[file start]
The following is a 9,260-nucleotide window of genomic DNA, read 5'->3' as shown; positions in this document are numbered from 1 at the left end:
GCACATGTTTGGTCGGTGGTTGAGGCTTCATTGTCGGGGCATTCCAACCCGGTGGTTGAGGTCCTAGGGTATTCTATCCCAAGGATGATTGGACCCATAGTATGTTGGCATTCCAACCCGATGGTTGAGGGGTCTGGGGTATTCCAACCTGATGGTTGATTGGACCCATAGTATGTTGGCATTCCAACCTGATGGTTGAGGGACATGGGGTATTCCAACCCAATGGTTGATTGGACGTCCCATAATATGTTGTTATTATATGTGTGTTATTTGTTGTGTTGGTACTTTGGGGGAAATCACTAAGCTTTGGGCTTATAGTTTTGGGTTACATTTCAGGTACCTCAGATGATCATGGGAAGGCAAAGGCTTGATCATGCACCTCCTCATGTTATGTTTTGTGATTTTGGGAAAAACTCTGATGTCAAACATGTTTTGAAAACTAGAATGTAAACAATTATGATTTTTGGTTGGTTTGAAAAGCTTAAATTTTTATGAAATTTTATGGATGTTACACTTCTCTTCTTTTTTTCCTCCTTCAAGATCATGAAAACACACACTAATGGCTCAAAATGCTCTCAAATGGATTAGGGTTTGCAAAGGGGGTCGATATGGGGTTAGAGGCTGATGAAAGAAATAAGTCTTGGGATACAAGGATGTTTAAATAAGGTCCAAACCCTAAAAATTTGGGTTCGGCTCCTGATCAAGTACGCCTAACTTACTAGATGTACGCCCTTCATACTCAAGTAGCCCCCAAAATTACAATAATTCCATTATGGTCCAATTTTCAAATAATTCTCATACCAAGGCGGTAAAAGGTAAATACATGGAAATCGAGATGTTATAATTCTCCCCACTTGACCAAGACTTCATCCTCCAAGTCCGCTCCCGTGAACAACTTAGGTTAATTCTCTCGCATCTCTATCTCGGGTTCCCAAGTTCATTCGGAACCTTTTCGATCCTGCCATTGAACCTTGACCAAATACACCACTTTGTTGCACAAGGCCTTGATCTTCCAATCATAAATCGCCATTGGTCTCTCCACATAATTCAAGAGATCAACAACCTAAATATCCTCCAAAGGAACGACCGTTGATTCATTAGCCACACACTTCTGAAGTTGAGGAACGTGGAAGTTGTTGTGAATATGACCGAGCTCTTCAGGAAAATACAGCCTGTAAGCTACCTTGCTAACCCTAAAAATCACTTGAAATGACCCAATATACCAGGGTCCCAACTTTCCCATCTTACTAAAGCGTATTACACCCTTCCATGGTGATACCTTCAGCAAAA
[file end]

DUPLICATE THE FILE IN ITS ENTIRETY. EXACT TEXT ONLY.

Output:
The following is a 9,260-nucleotide window of genomic DNA, read 5'->3' as shown; positions in this document are numbered from 1 at the left end:
GCACATGTTTGGTCGGTGGTTGAGGCTTCATTGTCGGGGCATTCCAACCCGGTGGTTGAGGTCCTAGGGTATTCTATCCCAAGGATGATTGGACCCATAGTATGTTGGCATTCCAACCCGATGGTTGAGGGGTCTGGGGTATTCCAACCTGATGGTTGATTGGACCCATAGTATGTTGGCATTCCAACCTGATGGTTGAGGGACATGGGGTATTCCAACCCAATGGTTGATTGGACGTCCCATAATATGTTGTTATTATATGTGTGTTATTTGTTGTGTTGGTACTTTGGGGGAAATCACTAAGCTTTGGGCTTATAGTTTTGGGTTACATTTCAGGTACCTCAGATGATCATGGGAAGGCAAAGGCTTGATCATGCACCTCCTCATGTTATGTTTTGTGATTTTGGGAAAAACTCTGATGTCAAACATGTTTTGAAAACTAGAATGTAAACAATTATGATTTTTGGTTGGTTTGAAAAGCTTAAATTTTTATGAAATTTTATGGATGTTACACTTCTCTTCTTTTTTTCCTCCTTCAAGATCATGAAAACACACACTAATGGCTCAAAATGCTCTCAAATGGATTAGGGTTTGCAAAGGGGGTCGATATGGGGTTAGAGGCTGATGAAAGAAATAAGTCTTGGGATACAAGGATGTTTAAATAAGGTCCAAACCCTAAAAATTTGGGTTCGGCTCCTGATCAAGTACGCCTAACTTACTAGATGTACGCCCTTCATACTCAAGTAGCCCCCAAAATTACAATAATTCCATTATGGTCCAATTTTCAAATAATTCTCATACCAAGGCGGTAAAAGGTAAATACATGGAAATCGAGATGTTATAATTCTCCCCACTTGACCAAGACTTCATCCTCCAAGTCCGCTCCCGTGAACAACTTAGGTTAATTCTCTCGCATCTCTATCTCGGGTTCCCAAGTTCATTCGGAACCTTTTCGATCCTGCCATTGAACCTTGACCAAATACACCACTTTGTTGCACAAGGCCTTGATCTTCCAATCATAAATCGCCATTGGTCTCTCCACATAATTCAAGAGATCAACAACCTAAATATCCTCCAAAGGAACGACCGTTGATTCATTAGCCACACACTTCTGAAGTTGAGGAACGTGGAAGTTGTTGTGAATATGACCGAGCTCTTCAGGAAAATACAGCCTGTAAGCTACCTTGCTAACCCTAAAAATCACTTGAAATGACCCAATATACCAGGGTCCCAACTTTCCCATCTTACTAAAGCGTATTACACCCTTCCATGGTGATACCTTCAGCAAAA